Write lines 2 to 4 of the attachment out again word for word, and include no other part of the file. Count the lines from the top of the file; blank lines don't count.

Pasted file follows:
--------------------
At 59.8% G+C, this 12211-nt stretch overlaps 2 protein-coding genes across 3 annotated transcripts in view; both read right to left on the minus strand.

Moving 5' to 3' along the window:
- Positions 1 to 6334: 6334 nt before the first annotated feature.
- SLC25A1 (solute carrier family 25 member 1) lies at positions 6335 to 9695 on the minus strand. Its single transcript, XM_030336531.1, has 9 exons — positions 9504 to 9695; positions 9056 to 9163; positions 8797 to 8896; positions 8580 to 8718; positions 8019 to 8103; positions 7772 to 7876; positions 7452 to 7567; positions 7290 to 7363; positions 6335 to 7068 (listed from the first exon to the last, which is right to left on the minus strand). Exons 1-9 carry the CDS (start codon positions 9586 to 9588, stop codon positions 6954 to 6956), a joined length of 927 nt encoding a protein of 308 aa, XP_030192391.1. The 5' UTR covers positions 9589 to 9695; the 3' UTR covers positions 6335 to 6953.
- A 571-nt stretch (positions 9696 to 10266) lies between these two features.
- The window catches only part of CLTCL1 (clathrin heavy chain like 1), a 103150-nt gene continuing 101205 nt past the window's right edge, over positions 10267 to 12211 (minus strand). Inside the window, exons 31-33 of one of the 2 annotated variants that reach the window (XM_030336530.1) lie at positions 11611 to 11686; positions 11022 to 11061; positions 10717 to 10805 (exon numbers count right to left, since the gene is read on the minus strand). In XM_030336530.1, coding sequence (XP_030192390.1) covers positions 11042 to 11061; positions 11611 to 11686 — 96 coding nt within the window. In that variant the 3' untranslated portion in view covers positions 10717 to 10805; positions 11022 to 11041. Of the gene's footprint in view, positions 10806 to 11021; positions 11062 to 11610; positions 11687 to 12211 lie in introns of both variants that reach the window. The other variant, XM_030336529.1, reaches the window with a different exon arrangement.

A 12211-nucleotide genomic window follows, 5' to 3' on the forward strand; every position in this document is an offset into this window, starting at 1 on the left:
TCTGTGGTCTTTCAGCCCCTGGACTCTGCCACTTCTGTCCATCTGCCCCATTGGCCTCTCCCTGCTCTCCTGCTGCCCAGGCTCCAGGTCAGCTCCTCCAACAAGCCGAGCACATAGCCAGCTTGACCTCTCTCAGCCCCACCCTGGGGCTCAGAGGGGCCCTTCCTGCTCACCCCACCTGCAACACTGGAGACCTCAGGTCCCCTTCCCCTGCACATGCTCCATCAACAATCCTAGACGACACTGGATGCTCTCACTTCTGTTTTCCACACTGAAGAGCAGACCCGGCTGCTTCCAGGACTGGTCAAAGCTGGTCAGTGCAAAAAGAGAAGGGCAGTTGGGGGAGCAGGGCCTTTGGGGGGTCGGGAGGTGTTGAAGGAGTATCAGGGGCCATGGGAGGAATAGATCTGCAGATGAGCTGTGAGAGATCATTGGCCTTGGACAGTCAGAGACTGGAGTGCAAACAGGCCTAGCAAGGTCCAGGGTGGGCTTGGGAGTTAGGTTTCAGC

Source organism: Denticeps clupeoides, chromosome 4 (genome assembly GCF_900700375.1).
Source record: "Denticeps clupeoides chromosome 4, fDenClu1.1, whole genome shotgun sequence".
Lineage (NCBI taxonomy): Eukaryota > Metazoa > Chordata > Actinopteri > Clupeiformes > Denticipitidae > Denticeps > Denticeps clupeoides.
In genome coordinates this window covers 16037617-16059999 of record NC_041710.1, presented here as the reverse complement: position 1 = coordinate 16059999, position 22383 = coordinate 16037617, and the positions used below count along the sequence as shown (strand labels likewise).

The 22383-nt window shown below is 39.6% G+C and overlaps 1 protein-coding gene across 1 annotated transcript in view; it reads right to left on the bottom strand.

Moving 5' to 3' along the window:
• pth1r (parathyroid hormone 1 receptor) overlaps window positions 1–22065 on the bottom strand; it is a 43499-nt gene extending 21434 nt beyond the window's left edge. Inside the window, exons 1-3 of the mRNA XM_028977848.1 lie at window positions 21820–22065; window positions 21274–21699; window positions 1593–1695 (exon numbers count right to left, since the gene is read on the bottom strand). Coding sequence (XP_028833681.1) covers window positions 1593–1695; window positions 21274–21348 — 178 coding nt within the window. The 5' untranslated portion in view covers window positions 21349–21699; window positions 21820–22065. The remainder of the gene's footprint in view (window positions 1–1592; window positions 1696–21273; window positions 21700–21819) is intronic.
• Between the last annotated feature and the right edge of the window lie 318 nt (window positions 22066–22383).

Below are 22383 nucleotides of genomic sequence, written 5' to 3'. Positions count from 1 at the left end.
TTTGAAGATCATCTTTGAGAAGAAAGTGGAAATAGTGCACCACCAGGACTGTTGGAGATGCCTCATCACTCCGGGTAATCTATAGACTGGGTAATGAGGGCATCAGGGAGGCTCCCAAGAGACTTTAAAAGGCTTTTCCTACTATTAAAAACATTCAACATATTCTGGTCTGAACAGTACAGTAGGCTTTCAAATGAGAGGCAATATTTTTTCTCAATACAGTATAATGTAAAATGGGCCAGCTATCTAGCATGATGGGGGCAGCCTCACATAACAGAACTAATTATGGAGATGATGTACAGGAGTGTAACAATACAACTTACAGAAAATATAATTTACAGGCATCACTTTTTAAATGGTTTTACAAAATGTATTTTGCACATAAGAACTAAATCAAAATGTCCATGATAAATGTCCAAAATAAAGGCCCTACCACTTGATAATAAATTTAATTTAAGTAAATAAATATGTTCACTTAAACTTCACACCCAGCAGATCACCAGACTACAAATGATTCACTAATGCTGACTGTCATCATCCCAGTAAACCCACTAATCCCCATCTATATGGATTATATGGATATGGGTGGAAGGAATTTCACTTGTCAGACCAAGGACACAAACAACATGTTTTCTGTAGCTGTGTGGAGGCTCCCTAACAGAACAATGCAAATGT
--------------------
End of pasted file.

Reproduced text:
Moving 5' to 3' along the window:
- Positions 1 to 6334: 6334 nt before the first annotated feature.
- SLC25A1 (solute carrier family 25 member 1) lies at positions 6335 to 9695 on the minus strand. Its single transcript, XM_030336531.1, has 9 exons — positions 9504 to 9695; positions 9056 to 9163; positions 8797 to 8896; positions 8580 to 8718; positions 8019 to 8103; positions 7772 to 7876; positions 7452 to 7567; positions 7290 to 7363; positions 6335 to 7068 (listed from the first exon to the last, which is right to left on the minus strand). Exons 1-9 carry the CDS (start codon positions 9586 to 9588, stop codon positions 6954 to 6956), a joined length of 927 nt encoding a protein of 308 aa, XP_030192391.1. The 5' UTR covers positions 9589 to 9695; the 3' UTR covers positions 6335 to 6953.